Russian PM In Minsk As Belarus Looks To Ally For Help
By RFE/RL's Belarus Service September 03, 2020
MINSK -- Russian Prime Minister Mikhail Mishustin has arrived in Minsk as Belarus's beleaguered authoritarian leader, Alyaksandr Lukashenka, pivots to Moscow to overcome weeks of protests and international isolation over an election widely viewed as rigged.
Unprecedented daily protests against Lukashenka since the August 9 vote are being closely watched in Russia, which for years has pushed for closer economic and political integration between the two ex-Soviet countries despite finding an often difficult and resistant partner in the Belarusian leader.
The protests and associated crackdown have also upended Lukashenka's nascent rapprochement with the West, which the Belarusian president had used to balance ties with its much larger eastern neighbor.
Mishustin's visit to Minsk is to pave the way for a meeting between Lukashenka and Russian President Vladimir Putin within the next two weeks, Russian Foreign Minister Sergei Lavrov said in Moscow on September 2.
"This underlines our mutual disposition to further develop equal, mutually beneficial relations, including within the framework of the union state," said Lavrov, who was meeting with Belarusian Foreign Minister Uladzimer Makey.
Lavrov criticized "destructive" Western criticism of the Belarusian authorities, and warned that Moscow would respond "firmly and with dignity" to any attempts to destabilize Belarus or loosen its strong ties to Russia.
Makey thanked Russia for supporting Minsk in the face of what he described as protests orchestrated from abroad.
Separately, Belarusian Defense Minister Viktar Khrenin will visit Russia on September 4. Khrenin will take part in a meeting of defense ministers of post-Soviet countries, his office said in a statement.
Hundreds of thousands of citizens have taken to the streets across Belarus to protest the "rigged" results that gave Lukashenka more than 80 percent of the vote. The protesters are calling on Lukashenka to step down after 26 years in power, release all political prisoners, and hold free and fair elections.
In response, Lukashenka has intensified a crackdown on protesters and mobilized the army, claiming NATO members are plotting a "color revolution" to topple him and planning to use Belarus as a geopolitical launching pad to undermine Russia.
On September 3, the official BelTa news agency reported that Lukashenka had appointed new heads for the country's KGB security service, the Security Council, and the State Control Committee.
Meanwhile, the Interior Ministry said that 24 people were detained the previous day for taking part in unregistered protests across the country.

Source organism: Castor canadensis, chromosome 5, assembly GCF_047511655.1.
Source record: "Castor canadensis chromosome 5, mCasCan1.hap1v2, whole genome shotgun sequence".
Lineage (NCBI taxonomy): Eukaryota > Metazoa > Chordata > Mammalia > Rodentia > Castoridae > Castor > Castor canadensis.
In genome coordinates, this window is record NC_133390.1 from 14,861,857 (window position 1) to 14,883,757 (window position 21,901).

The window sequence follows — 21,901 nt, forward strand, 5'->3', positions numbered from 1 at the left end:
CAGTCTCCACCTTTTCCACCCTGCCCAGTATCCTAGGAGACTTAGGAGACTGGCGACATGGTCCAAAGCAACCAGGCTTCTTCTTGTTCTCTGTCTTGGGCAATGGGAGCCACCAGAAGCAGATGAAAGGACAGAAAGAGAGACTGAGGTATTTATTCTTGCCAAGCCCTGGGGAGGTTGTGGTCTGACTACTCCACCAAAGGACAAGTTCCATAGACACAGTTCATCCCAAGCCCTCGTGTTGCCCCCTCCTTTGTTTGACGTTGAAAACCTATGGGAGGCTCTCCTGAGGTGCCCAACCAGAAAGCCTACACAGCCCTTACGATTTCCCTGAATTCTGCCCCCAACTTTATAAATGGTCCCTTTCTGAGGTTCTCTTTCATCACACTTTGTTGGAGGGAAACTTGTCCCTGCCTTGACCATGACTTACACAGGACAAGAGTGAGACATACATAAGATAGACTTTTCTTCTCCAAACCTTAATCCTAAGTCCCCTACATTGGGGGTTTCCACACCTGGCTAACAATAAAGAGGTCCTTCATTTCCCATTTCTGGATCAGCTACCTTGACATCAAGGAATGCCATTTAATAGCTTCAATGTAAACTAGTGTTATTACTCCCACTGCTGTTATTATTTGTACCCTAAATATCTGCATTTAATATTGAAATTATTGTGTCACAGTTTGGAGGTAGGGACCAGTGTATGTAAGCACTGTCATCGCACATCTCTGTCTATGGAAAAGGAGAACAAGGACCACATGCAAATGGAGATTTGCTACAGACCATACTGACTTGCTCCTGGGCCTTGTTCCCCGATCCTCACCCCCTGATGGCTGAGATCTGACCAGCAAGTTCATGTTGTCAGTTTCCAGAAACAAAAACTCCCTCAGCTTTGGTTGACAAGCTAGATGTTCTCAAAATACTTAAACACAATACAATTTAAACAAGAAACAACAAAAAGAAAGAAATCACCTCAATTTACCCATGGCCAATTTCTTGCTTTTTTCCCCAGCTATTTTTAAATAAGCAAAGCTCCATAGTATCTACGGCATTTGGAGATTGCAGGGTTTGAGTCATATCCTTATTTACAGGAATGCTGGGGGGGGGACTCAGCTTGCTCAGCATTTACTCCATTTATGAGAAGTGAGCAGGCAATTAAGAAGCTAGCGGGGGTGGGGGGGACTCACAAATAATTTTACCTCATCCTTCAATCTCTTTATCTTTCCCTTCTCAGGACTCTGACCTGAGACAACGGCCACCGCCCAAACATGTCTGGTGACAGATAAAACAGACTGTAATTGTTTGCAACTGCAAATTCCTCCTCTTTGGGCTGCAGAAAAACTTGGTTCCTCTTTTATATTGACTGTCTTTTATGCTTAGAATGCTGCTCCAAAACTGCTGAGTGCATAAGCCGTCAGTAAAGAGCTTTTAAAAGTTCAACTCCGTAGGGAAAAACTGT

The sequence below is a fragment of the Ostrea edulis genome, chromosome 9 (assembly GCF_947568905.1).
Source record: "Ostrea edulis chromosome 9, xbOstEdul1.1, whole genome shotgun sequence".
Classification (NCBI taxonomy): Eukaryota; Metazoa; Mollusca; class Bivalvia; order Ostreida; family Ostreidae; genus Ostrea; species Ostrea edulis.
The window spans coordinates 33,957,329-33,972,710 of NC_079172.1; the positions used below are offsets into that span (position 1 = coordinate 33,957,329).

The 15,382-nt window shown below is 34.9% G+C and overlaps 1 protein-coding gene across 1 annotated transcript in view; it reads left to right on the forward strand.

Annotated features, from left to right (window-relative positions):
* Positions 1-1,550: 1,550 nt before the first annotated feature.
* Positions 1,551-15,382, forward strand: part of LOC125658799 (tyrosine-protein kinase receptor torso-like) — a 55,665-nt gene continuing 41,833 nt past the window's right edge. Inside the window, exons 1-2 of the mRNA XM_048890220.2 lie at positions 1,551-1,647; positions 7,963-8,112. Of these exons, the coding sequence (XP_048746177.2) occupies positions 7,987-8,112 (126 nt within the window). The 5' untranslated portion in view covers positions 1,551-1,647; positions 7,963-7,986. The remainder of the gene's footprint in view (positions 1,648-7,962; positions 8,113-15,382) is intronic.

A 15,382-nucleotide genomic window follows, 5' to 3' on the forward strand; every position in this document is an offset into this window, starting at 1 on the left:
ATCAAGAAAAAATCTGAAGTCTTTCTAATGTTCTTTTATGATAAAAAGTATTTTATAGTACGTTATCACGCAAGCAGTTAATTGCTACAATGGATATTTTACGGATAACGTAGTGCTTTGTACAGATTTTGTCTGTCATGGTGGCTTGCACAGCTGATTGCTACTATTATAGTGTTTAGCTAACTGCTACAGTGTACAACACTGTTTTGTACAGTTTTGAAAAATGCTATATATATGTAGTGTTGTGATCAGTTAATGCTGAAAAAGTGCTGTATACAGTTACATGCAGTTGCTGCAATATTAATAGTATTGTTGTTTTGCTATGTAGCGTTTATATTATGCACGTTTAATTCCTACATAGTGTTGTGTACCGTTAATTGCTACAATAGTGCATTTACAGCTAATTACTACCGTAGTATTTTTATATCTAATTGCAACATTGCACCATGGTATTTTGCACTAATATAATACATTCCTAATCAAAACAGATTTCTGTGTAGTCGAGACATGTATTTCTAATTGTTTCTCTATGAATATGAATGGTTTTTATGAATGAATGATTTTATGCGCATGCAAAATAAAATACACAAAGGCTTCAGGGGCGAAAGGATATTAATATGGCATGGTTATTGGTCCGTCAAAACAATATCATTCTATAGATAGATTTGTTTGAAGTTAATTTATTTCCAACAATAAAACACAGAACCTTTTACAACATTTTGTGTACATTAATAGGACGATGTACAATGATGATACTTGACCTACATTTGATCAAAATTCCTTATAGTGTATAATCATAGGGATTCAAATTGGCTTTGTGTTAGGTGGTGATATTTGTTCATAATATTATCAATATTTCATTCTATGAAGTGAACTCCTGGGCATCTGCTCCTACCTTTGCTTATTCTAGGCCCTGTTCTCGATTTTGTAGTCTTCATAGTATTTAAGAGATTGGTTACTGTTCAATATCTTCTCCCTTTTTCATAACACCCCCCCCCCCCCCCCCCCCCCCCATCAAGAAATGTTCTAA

Sixteen of them will remain in custody until courts hear their cases, the ministry said.
News has emerged that two members of the opposition Coordinating Council's presidium will be tried again for allegedly violating the law on organizing mass events.
Volha Kovalkova and Syarhey Dyleuski, who is also a strike organizer, were to be released from detention on September 3 after serving 10 days in jail on a similar charge.
The Coordination Council said another detained member of its presidium, Lilia Vlasova, had been charged with tax evasion, according to Interfax.
The authorities have also launched a case against Viktar Kuvshinau, a manager of software company PandaDoc in Minsk, for alleged financial crimes, his wife said.
Kuvshinau had helped teachers who were members of election commissions and witnessed instances of fraud to file complaints with law enforcement agencies. He also assisted those who had lost their job with finding a new post.
PandaDoc CEO Mikita Mikado has launched an initiative to help law enforcement officers who leave the service.
Analysts say Putin is struggling with the difficult balancing act of calculating whether Russia can extract demands from an increasingly weak Lukashenka with its interest in not isolating a Belarusian public and opposition that is so far not hostile to Russia.
Putin last week raised the possibility of sending military support if Belarus "starts to get out of control" and "extremist elements in Belarus cross the line and begin acts of looting."
In an interview with RFE/RL on August 28, Svyatlana Tsikhanouskaya, the self-exiled presidential candidate who has become an unlikely leader of the Belarusian opposition, said deploying Russian forces in her country would be a mistake.
"This is our internal problem, an internal issue that Belarusians must resolve with the Belarusian government," said Tsikhanouskaya, who claims to have won 60 to 70 percent of the vote.
George Kent, U.S. deputy assistant secretary overseeing policy toward Belarus at the State Department, said at a conference in Washington on September 2 that the United States and its allies would have a tough response if Russia intervened in Belarus.
He said that if Moscow thought relations with the West the last few years had been bad, "it can get worse."
Lukashenka's government has "lost all legitimacy in the eyes" of the Belarusian people and it would be "catastrophic" for Russia's image in Belarus to intervene militarily on his behalf, he said.
Secretary of State Mike Pompeo said on September 2 that the United States was demanding an immediate end to the violent crackdown by Belarus's government on opposition supporters and was in consultation with its transatlantic partners over a response.
The European Union has been working on a list of individuals to target with sanctions.
With reporting by AFP, Reuters, and dpa
Copyright (c) 2020. RFE/RL, Inc. Reprinted with the permission of Radio Free Europe/Radio Liberty, 1201 Connecticut Ave., N.W. Washington DC 20036.
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